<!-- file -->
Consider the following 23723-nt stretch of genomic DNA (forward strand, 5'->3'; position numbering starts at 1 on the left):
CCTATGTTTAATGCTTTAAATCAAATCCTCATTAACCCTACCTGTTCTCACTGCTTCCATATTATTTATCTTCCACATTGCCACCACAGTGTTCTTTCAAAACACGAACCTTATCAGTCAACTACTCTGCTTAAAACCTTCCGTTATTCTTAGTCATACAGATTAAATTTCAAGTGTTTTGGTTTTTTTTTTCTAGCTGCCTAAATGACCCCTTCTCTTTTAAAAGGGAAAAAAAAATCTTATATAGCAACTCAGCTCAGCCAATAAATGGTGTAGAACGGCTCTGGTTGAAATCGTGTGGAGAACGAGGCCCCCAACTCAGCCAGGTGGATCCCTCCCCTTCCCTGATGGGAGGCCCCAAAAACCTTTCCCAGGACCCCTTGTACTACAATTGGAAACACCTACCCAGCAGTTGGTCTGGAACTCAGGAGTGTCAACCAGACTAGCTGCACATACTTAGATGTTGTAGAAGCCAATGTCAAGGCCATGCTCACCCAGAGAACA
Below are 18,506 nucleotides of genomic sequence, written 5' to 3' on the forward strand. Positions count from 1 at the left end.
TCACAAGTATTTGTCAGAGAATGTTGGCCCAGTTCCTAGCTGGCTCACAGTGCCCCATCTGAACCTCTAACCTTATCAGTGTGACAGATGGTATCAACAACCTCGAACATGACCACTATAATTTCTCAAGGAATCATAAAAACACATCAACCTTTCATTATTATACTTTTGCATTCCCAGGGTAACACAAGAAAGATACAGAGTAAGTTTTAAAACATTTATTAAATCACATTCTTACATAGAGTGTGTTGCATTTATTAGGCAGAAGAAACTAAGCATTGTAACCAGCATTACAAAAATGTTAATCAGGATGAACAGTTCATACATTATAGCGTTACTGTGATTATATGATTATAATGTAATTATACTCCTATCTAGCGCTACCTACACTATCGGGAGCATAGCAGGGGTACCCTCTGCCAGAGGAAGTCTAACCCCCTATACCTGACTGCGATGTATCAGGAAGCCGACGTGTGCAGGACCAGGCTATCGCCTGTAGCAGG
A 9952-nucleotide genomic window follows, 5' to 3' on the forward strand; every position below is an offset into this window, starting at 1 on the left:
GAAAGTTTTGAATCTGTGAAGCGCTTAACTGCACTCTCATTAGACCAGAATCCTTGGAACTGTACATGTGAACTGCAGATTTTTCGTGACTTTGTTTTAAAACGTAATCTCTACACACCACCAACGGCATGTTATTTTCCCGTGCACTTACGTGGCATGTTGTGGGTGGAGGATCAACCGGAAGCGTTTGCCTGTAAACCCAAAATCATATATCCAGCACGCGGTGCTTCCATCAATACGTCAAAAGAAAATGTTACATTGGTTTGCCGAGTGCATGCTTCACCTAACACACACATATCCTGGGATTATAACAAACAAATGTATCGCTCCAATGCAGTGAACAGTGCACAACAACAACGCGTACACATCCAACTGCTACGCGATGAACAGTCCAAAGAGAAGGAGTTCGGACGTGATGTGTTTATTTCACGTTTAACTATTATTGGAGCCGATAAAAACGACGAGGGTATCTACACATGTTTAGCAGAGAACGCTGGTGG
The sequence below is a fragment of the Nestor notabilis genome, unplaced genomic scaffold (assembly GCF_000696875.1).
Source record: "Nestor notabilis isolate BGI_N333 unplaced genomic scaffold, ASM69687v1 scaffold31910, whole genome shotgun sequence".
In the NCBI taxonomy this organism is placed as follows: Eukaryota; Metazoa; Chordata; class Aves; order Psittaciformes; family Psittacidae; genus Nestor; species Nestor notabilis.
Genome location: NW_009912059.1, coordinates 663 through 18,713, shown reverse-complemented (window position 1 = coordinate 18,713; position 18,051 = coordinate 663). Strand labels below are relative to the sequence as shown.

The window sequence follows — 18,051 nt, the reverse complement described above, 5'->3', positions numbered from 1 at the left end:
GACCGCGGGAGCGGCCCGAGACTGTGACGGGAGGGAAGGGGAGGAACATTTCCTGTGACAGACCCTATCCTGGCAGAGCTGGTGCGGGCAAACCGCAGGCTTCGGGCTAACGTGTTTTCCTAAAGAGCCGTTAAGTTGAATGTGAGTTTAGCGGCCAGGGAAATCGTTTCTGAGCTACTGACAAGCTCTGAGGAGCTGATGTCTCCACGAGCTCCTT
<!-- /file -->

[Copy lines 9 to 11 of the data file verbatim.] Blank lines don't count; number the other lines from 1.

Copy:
In the NCBI taxonomy this organism is placed as follows: Eukaryota; Metazoa; Chordata; class Aves; order Psittaciformes; family Psittacidae; genus Nestor; species Nestor notabilis.
Genome location: NW_009912059.1, coordinates 663 through 18,713, shown reverse-complemented (window position 1 = coordinate 18,713; position 18,051 = coordinate 663). Strand labels below are relative to the sequence as shown.

The window sequence follows — 18,051 nt, the reverse complement described above, 5'->3', positions numbered from 1 at the left end: